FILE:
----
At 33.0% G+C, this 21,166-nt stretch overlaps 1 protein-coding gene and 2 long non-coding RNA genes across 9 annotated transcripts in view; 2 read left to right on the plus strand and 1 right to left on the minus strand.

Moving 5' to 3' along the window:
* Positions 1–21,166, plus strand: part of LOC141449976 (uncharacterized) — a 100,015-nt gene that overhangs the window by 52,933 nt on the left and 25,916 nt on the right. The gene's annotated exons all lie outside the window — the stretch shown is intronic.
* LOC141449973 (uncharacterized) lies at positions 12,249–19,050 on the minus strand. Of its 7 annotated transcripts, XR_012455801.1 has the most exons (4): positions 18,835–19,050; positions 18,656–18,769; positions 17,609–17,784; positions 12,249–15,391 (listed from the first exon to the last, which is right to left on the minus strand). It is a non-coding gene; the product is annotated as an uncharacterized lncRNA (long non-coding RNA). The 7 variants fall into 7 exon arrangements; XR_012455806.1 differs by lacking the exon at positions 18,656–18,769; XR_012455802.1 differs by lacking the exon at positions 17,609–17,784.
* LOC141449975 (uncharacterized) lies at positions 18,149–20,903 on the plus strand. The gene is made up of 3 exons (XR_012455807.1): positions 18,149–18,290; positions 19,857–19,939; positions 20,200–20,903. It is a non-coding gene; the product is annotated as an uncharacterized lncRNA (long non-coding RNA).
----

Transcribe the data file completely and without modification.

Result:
At 33.0% G+C, this 21,166-nt stretch overlaps 1 protein-coding gene and 2 long non-coding RNA genes across 9 annotated transcripts in view; 2 read left to right on the plus strand and 1 right to left on the minus strand.

Moving 5' to 3' along the window:
* Positions 1–21,166, plus strand: part of LOC141449976 (uncharacterized) — a 100,015-nt gene that overhangs the window by 52,933 nt on the left and 25,916 nt on the right. The gene's annotated exons all lie outside the window — the stretch shown is intronic.
* LOC141449973 (uncharacterized) lies at positions 12,249–19,050 on the minus strand. Of its 7 annotated transcripts, XR_012455801.1 has the most exons (4): positions 18,835–19,050; positions 18,656–18,769; positions 17,609–17,784; positions 12,249–15,391 (listed from the first exon to the last, which is right to left on the minus strand). It is a non-coding gene; the product is annotated as an uncharacterized lncRNA (long non-coding RNA). The 7 variants fall into 7 exon arrangements; XR_012455806.1 differs by lacking the exon at positions 18,656–18,769; XR_012455802.1 differs by lacking the exon at positions 17,609–17,784.
* LOC141449975 (uncharacterized) lies at positions 18,149–20,903 on the plus strand. The gene is made up of 3 exons (XR_012455807.1): positions 18,149–18,290; positions 19,857–19,939; positions 20,200–20,903. It is a non-coding gene; the product is annotated as an uncharacterized lncRNA (long non-coding RNA).